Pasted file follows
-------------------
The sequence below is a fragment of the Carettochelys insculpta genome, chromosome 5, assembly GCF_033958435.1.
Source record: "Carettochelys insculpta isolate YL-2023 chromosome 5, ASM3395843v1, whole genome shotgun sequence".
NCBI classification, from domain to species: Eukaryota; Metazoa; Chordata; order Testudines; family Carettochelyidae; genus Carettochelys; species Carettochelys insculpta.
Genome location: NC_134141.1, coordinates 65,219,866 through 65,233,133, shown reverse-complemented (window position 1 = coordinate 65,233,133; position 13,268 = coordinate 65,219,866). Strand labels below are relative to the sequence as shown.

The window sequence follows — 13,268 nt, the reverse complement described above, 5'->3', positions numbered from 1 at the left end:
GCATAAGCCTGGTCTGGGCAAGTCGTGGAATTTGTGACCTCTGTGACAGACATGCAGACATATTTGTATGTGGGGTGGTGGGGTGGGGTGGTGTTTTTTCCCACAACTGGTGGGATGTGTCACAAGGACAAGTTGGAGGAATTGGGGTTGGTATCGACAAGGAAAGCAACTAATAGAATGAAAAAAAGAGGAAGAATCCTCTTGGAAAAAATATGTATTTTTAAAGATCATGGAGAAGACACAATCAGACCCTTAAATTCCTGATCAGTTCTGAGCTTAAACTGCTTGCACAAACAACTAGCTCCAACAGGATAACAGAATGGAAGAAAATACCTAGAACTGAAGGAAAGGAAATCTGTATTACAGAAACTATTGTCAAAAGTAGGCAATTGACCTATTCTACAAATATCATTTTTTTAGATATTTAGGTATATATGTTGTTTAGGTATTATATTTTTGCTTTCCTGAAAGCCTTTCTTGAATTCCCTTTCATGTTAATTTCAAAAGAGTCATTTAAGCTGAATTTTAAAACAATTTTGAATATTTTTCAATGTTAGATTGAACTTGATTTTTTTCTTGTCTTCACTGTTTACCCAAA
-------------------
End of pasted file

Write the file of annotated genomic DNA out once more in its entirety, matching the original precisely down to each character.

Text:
The sequence below is a fragment of the Carettochelys insculpta genome, chromosome 5, assembly GCF_033958435.1.
Source record: "Carettochelys insculpta isolate YL-2023 chromosome 5, ASM3395843v1, whole genome shotgun sequence".
NCBI classification, from domain to species: Eukaryota; Metazoa; Chordata; order Testudines; family Carettochelyidae; genus Carettochelys; species Carettochelys insculpta.
Genome location: NC_134141.1, coordinates 65,219,866 through 65,233,133, shown reverse-complemented (window position 1 = coordinate 65,233,133; position 13,268 = coordinate 65,219,866). Strand labels below are relative to the sequence as shown.

The window sequence follows — 13,268 nt, the reverse complement described above, 5'->3', positions numbered from 1 at the left end:
GCATAAGCCTGGTCTGGGCAAGTCGTGGAATTTGTGACCTCTGTGACAGACATGCAGACATATTTGTATGTGGGGTGGTGGGGTGGGGTGGTGTTTTTTCCCACAACTGGTGGGATGTGTCACAAGGACAAGTTGGAGGAATTGGGGTTGGTATCGACAAGGAAAGCAACTAATAGAATGAAAAAAAGAGGAAGAATCCTCTTGGAAAAAATATGTATTTTTAAAGATCATGGAGAAGACACAATCAGACCCTTAAATTCCTGATCAGTTCTGAGCTTAAACTGCTTGCACAAACAACTAGCTCCAACAGGATAACAGAATGGAAGAAAATACCTAGAACTGAAGGAAAGGAAATCTGTATTACAGAAACTATTGTCAAAAGTAGGCAATTGACCTATTCTACAAATATCATTTTTTTAGATATTTAGGTATATATGTTGTTTAGGTATTATATTTTTGCTTTCCTGAAAGCCTTTCTTGAATTCCCTTTCATGTTAATTTCAAAAGAGTCATTTAAGCTGAATTTTAAAACAATTTTGAATATTTTTCAATGTTAGATTGAACTTGATTTTTTTCTTGTCTTCACTGTTTACCCAAA